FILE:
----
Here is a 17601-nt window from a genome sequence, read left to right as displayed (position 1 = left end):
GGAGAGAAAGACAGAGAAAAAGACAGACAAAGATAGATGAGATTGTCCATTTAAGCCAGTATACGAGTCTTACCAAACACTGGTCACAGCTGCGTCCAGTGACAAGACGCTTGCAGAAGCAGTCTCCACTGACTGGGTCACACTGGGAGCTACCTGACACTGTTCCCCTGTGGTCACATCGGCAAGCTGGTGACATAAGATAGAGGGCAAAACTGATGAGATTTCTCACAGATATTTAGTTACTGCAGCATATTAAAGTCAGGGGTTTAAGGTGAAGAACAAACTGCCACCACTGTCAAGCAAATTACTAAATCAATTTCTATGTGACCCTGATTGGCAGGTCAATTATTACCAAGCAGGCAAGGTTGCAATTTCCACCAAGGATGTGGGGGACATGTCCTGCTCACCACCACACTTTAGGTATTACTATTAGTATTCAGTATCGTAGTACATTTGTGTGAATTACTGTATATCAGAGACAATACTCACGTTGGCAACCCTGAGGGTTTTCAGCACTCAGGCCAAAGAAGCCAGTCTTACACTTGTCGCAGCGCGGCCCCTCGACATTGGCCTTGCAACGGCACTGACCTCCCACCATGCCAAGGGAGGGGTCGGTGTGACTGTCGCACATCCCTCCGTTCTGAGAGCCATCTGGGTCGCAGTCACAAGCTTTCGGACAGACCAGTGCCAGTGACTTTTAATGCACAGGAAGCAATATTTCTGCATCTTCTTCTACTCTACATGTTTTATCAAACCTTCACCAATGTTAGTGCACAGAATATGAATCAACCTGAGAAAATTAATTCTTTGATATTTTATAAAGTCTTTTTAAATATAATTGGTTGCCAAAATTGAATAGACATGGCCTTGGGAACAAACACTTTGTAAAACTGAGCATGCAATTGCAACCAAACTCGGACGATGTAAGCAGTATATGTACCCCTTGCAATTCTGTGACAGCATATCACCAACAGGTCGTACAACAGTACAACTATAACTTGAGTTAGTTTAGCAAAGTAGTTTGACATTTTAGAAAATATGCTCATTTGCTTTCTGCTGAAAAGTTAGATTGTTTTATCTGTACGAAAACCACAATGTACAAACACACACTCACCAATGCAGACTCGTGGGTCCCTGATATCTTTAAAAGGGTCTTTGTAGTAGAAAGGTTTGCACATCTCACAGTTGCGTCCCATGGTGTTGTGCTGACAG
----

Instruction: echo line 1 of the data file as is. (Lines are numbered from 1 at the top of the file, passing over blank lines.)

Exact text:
Here is a 17601-nt window from a genome sequence, read left to right as displayed (position 1 = left end):